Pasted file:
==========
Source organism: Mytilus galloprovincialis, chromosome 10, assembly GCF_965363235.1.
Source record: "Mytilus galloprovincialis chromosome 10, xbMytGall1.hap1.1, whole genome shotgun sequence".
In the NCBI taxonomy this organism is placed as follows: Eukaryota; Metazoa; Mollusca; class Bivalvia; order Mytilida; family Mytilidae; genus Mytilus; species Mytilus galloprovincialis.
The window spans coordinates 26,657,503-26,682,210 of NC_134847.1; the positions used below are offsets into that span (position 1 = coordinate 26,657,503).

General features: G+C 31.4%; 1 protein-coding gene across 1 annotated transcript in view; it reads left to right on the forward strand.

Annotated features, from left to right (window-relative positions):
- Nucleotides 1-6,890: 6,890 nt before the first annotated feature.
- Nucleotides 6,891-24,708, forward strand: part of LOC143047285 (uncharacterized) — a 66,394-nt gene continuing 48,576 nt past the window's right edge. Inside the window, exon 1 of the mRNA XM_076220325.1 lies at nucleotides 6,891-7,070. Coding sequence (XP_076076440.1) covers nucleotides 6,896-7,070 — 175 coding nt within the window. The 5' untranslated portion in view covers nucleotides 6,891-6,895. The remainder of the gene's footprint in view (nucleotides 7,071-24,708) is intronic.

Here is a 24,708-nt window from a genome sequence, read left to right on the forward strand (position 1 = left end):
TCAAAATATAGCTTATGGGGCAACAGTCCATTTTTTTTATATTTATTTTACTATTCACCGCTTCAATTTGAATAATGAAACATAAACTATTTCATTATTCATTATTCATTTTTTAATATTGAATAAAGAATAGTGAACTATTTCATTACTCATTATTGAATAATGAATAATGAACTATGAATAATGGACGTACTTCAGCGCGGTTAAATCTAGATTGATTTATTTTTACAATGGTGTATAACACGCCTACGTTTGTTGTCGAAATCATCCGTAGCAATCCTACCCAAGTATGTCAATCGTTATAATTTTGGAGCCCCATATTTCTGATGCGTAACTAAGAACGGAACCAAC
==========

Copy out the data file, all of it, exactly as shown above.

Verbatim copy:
Source organism: Mytilus galloprovincialis, chromosome 10, assembly GCF_965363235.1.
Source record: "Mytilus galloprovincialis chromosome 10, xbMytGall1.hap1.1, whole genome shotgun sequence".
In the NCBI taxonomy this organism is placed as follows: Eukaryota; Metazoa; Mollusca; class Bivalvia; order Mytilida; family Mytilidae; genus Mytilus; species Mytilus galloprovincialis.
The window spans coordinates 26,657,503-26,682,210 of NC_134847.1; the positions used below are offsets into that span (position 1 = coordinate 26,657,503).

General features: G+C 31.4%; 1 protein-coding gene across 1 annotated transcript in view; it reads left to right on the forward strand.

Annotated features, from left to right (window-relative positions):
- Nucleotides 1-6,890: 6,890 nt before the first annotated feature.
- Nucleotides 6,891-24,708, forward strand: part of LOC143047285 (uncharacterized) — a 66,394-nt gene continuing 48,576 nt past the window's right edge. Inside the window, exon 1 of the mRNA XM_076220325.1 lies at nucleotides 6,891-7,070. Coding sequence (XP_076076440.1) covers nucleotides 6,896-7,070 — 175 coding nt within the window. The 5' untranslated portion in view covers nucleotides 6,891-6,895. The remainder of the gene's footprint in view (nucleotides 7,071-24,708) is intronic.

Here is a 24,708-nt window from a genome sequence, read left to right on the forward strand (position 1 = left end):
TCAAAATATAGCTTATGGGGCAACAGTCCATTTTTTTTATATTTATTTTACTATTCACCGCTTCAATTTGAATAATGAAACATAAACTATTTCATTATTCATTATTCATTTTTTAATATTGAATAAAGAATAGTGAACTATTTCATTACTCATTATTGAATAATGAATAATGAACTATGAATAATGGACGTACTTCAGCGCGGTTAAATCTAGATTGATTTATTTTTACAATGGTGTATAACACGCCTACGTTTGTTGTCGAAATCATCCGTAGCAATCCTACCCAAGTATGTCAATCGTTATAATTTTGGAGCCCCATATTTCTGATGCGTAACTAAGAACGGAACCAAC